The Society of Family Planning guidelines recommend IUDs or implantable contraceptives for most women undergoing cancer treatment.49 The use of any method of contraception is recommended for women who have been free of cancer for at least 6 months and have no history of hormonally mediated cancers, chest wall irradiation, anemia, osteoporosis, or venous thromboembolism (VTE).49 The use of IUDs is considered the preferred first-line contraceptive option for women with a history of breast cancer, although for women treated with tamoxifen, levonorgestrel-containing intrauterine system (IUS) may be preferable because it has been shown to reduce tamoxifen-induced endometrial changes without increasing the risk of breast cancer recurrence. Levonorgestrel-containing IUS may be also be used to minimize menstrual blood loss in women with iron-deficiency anemia.49

Because of the risk of VTE associated with the use of combined hormonal contraceptive methods, the WHO and the Centers for Disease Control and Prevention recommend that use of these hormonal contraceptives should be avoided in women of childbearing age with active cancer or who have been treated for cancer in the past 6 months.50

Management of Cancer During Pregnancy

Cancer is diagnosed in approximately 0.1% of pregnant women and is the second most common cause of maternal death during pregnancy.51 Cervical, breast, thyroid, and ovarian cancers, melanoma, lymphoma, and leukemia are the most common cancers diagnosed during pregnancy.52-57 These are also the most common cancers diagnosed in the AYA population.58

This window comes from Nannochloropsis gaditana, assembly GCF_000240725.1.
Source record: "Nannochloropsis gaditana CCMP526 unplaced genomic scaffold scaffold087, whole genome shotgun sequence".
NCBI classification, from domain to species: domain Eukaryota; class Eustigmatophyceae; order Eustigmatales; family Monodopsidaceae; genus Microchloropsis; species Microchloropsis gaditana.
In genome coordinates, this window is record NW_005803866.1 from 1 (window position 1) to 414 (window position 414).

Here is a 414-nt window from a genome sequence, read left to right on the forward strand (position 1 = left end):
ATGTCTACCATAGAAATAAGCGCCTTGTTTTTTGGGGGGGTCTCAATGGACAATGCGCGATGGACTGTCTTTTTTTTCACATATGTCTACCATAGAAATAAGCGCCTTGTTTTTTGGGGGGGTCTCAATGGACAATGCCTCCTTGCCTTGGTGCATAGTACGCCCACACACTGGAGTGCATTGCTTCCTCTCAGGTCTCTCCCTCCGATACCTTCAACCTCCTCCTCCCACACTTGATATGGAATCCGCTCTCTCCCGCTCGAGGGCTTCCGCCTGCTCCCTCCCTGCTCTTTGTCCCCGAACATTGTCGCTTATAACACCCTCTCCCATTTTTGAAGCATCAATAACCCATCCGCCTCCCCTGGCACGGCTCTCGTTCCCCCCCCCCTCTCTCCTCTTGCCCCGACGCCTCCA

Selection of an appropriate treatment plan for pregnant women is dependent on individual tumor biology and tumor stage, similar to the management of cancer in nonpregnant women. Most importantly, in addition to the disease characteristics, the gestational age of the fetus is a significant factor in the selection of treatment for pregnant women.59

Accurate diagnosis of the type and stage of cancer using appropriate imaging studies (eg, ultrasound, chest radiograph, mammogram) with abdominal shielding and limiting fetal exposure to ionizing radiation is an essential step in the management of cancer during pregnancy.59 The American College of Radiology developed guidelines to help practitioners identify pregnant patients, prevent unnecessary RT to pregnant AYA women, tailor examinations to effectively manage RT dose, and develop strategies to quantify and evaluate the potential effects of RT in pregnant patients.60

Surgery is possible at any time during pregnancy depending on the anatomic location of the tumor, although it may be beneficial to delay surgery, when possible, until after fetus viability.59 RT is contraindicated during pregnancy. However, in rare instances when RT is necessary, it should be delivered in low therapeutic doses (with adequate uterine shielding to minimize fetal exposure) with the goals of controlling maternal cancer and providing the fetus the best chance for survival with normal development.61 The dose to the fetus can be reduced by using modified RT administration techniques or adding additional shielding between the treatment machine and the patients.61 Early collaboration among the radiation oncologist, medical physicist, medical and/or surgical oncologist, and obstetrician is essential.